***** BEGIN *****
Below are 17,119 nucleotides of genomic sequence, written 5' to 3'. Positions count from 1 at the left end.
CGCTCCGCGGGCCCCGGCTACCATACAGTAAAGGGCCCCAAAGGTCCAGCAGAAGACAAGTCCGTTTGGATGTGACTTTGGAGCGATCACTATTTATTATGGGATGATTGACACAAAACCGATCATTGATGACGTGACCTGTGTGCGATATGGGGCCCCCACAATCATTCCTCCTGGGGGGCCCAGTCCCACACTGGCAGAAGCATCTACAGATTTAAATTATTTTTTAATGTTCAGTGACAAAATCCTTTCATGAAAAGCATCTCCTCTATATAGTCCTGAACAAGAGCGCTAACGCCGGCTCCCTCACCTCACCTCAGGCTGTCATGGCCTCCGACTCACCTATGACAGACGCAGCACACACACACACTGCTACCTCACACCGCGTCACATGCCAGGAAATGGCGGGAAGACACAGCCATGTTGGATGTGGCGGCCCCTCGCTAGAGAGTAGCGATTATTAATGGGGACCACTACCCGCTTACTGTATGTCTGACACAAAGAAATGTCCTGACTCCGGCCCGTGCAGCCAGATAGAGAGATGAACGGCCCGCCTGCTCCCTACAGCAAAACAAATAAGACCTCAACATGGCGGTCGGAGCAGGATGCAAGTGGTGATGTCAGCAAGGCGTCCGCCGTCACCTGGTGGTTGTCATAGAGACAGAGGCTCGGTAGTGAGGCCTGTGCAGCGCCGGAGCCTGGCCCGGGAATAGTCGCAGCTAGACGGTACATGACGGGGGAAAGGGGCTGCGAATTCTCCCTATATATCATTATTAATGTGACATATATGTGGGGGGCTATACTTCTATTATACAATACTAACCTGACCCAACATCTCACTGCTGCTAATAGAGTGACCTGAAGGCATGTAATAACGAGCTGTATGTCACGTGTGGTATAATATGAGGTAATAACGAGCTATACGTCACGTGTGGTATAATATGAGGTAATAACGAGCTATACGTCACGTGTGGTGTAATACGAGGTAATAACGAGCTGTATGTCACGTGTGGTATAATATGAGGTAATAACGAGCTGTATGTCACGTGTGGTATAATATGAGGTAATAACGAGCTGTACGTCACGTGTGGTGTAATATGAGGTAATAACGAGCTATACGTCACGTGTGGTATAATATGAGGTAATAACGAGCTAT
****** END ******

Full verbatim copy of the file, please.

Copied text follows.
Below are 17,119 nucleotides of genomic sequence, written 5' to 3'. Positions count from 1 at the left end.
CGCTCCGCGGGCCCCGGCTACCATACAGTAAAGGGCCCCAAAGGTCCAGCAGAAGACAAGTCCGTTTGGATGTGACTTTGGAGCGATCACTATTTATTATGGGATGATTGACACAAAACCGATCATTGATGACGTGACCTGTGTGCGATATGGGGCCCCCACAATCATTCCTCCTGGGGGGCCCAGTCCCACACTGGCAGAAGCATCTACAGATTTAAATTATTTTTTAATGTTCAGTGACAAAATCCTTTCATGAAAAGCATCTCCTCTATATAGTCCTGAACAAGAGCGCTAACGCCGGCTCCCTCACCTCACCTCAGGCTGTCATGGCCTCCGACTCACCTATGACAGACGCAGCACACACACACACTGCTACCTCACACCGCGTCACATGCCAGGAAATGGCGGGAAGACACAGCCATGTTGGATGTGGCGGCCCCTCGCTAGAGAGTAGCGATTATTAATGGGGACCACTACCCGCTTACTGTATGTCTGACACAAAGAAATGTCCTGACTCCGGCCCGTGCAGCCAGATAGAGAGATGAACGGCCCGCCTGCTCCCTACAGCAAAACAAATAAGACCTCAACATGGCGGTCGGAGCAGGATGCAAGTGGTGATGTCAGCAAGGCGTCCGCCGTCACCTGGTGGTTGTCATAGAGACAGAGGCTCGGTAGTGAGGCCTGTGCAGCGCCGGAGCCTGGCCCGGGAATAGTCGCAGCTAGACGGTACATGACGGGGGAAAGGGGCTGCGAATTCTCCCTATATATCATTATTAATGTGACATATATGTGGGGGGCTATACTTCTATTATACAATACTAACCTGACCCAACATCTCACTGCTGCTAATAGAGTGACCTGAAGGCATGTAATAACGAGCTGTATGTCACGTGTGGTATAATATGAGGTAATAACGAGCTATACGTCACGTGTGGTATAATATGAGGTAATAACGAGCTATACGTCACGTGTGGTGTAATACGAGGTAATAACGAGCTGTATGTCACGTGTGGTATAATATGAGGTAATAACGAGCTGTATGTCACGTGTGGTATAATATGAGGTAATAACGAGCTGTACGTCACGTGTGGTGTAATATGAGGTAATAACGAGCTATACGTCACGTGTGGTATAATATGAGGTAATAACGAGCTAT